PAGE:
XMAS BONUS: Little St. Nick

A History of Rock Music in 500 Songs
A History of Rock Music in 500 Songs
XMAS BONUS: Little St. Nick

As we’re in the period between Christmas and New Year, the gap between episodes is going to be longer than normal, and the podcast proper is going to be back on January the ninth. So nobody has to wait around for another fortnight for a new episode, I thought I’d upload some old Patreon bonus episodes to fill the gap. Every year around Christmas the bonus episodes I do tend to be on Christmas songs and so this week I’m uploading three of those. These are older episodes, so don’t have the same production values as more recent episodes, and are also shorter than more recent bonuses, but I hope they’re still worth listening to.


We talked in the last bonus episode about how the American Christmas music canon more or less ends in 1963. One record that just got in under that wire was “Little Saint Nick”, recorded by the Beach Boys in October 1963 and released in December:

[Excerpt: The Beach Boys, “Little Saint Nick”]

Brian Wilson, the Beach Boys’ leader, was apparently inspired to write a Christmas song by Phil Spector — Wilson turned up to at least one of the sessions for the Spector Christmas album, and had briefly played piano during a couple of takes of “Santa Claus is Coming to Town”, although he wasn’t actually on the record itself, as Spector decided he wasn’t a good enough player.

The date the Beach Boys recorded their Christmas song, October the twentieth 1963, was actually a historic date for the group. We’ll talk about this more in a few weeks’ time when we next look at the Beach Boys in the main podcast, but they had gone through a bit of a lineup shuffle, and David Marks had played his last gig with the group the night before, while Al Jardine had rejoined the band shortly before that. That meant that this was the first session since their first single at which the Beach Boys were the classic five-person lineup of Brian, Carl, and Dennis Wilson, Mike Love, and Al Jardine.

There seems to be some confusion about what happened at that session, as they recorded two backing tracks. One of them became the “Little Saint Nick” that was a hit, but they also recorded a track that later became an album track called “Drive In”:

[Excerpt: The Beach Boys, “Drive In”]

But there also exists a recording of that backing track, but with the lyrics to “Little Saint Nick”:

[Excerpt: The Beach Boys, “Drive In (Little Saint Nick version)”]

I’ve seen conflicting accounts of how that track came to exist. Some say that they tried both backing tracks with the same lyrics at the original session, and that they then wrote the “Drive In” lyrics for the track that didn’t make the cut as “Little Saint Nick”, while others say that they actually sung the “Little Saint Nick” lyrics to the “Drive In” track as a joke a few months later, long after the original “Little Saint Nick” had already come out.

Whichever is the truth, the version of “Little Saint Nick” that eventually came out as a single was this one, which became one of the last holiday classics in the US Christmas canon:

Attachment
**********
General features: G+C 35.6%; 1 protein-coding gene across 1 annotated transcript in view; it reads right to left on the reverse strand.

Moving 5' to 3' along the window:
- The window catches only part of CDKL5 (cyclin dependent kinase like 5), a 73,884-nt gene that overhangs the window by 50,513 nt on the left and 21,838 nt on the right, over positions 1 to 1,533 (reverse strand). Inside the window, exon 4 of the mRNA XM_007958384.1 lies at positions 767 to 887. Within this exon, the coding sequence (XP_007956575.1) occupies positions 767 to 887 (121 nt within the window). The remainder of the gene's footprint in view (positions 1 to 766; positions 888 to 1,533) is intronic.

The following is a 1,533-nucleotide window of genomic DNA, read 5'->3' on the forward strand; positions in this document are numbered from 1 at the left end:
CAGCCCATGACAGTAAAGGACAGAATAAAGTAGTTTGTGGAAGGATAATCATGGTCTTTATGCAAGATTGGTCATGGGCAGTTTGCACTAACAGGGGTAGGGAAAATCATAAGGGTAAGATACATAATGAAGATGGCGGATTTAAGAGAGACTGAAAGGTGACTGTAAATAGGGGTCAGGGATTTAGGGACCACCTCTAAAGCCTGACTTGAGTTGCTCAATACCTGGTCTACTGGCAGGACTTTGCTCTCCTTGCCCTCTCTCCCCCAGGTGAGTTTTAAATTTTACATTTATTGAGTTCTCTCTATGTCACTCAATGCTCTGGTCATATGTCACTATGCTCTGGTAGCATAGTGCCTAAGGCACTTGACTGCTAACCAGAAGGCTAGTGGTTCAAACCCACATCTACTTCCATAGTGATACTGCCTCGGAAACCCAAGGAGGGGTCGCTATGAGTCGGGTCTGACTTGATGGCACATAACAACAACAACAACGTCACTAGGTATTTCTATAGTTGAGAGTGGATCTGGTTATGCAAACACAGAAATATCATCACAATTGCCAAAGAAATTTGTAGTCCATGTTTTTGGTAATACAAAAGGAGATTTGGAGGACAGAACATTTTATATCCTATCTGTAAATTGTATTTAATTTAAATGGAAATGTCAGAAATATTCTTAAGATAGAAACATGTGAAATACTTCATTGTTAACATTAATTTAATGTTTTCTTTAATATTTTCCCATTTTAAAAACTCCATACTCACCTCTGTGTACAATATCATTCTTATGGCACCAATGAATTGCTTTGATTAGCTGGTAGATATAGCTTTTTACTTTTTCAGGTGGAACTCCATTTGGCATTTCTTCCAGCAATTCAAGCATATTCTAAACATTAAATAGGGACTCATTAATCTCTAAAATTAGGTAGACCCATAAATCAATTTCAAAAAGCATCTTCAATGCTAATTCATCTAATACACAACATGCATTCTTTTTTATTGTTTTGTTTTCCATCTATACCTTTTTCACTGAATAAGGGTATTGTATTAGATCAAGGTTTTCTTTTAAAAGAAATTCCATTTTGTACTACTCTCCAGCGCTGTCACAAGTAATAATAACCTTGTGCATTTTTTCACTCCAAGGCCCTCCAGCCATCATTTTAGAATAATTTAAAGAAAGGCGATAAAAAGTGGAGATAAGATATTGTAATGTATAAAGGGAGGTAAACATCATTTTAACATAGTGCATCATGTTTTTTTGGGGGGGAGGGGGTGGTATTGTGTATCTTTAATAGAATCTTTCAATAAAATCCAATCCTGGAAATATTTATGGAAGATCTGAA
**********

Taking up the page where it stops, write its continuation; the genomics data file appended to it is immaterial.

[Excerpt: The Beach Boys, “Little Saint Nick”]

“Little Saint Nick” is very clearly modelled on an earlier hit by the group, “Little Deuce Coupe”, and so it makes sense to me that the track that was chosen was the originally intended one, as musically that’s quite close to the earlier song.

“Little Saint Nick” was only a moderate success on the main chart, but it made number three on Billboard’s Christmas Singles chart, which was enough of a success that the group decided the next year to record a full Christmas album. That album included a remixed version of “Little Saint Nick”, with the backing track stripped down to sound more like the rest of the album’s first side, which was rush-recorded with few overdubs.

That album was recorded in a style that the Beach Boys did quite a bit at that time, with a side for “the kids” — uptempo original songs — and a side for “the adults”, with orchestral versions of more traditional Christmas songs, arranged by the Four Freshmen’s arranger Dick Reynolds, including a gorgeous version of “We Three Kings”:

[Excerpt: The Beach Boys, “We Three Kings”]

The Beach Boys would have another attempt at making a Christmas album, in 1977, which went unreleased at the time — mostly because much of it is truly terrible. However, there were a couple of worthwhile tracks on the album — Brian Wilson’s “Winter Symphony”:

[Excerpt: The Beach Boys, “Winter Symphony”]

And his brother Dennis’ “Morning Christmas”:

[Excerpt: Dennis Wilson, “Morning Christmas”]

Much of that album has since been released, with their 1964 Christmas album, on the compilation “Ultimate Christmas”. Both Brian Wilson and Mike Love have since released solo Christmas albums. Both are patchy affairs, but Wilson’s has a lovely version of “Joy to the World” as a bonus track:

[Excerpt: Brian Wilson, “Joy to the World”]

And it has a few other genuinely nice tracks, while the highlight of Love’s is rather less impressive — a reworking of “Shortenin’ Bread” titled “Reason For the Season”:

[Excerpt: Mike Love, “Reason for the Season”]

Both albums also include remakes of “Little Saint Nick”, the one Beach Boys Christmas song that has really entered the consciousness of the general public. And while this podcast episode might have ended up being too late for you to still be hearing that one on the radio, I’m sure you’ll start hearing it again, for the fifty-eighth straight year, come the last week of November 2021. Because some things, at least, stay the same no matter what’s happening in the rest of the world.

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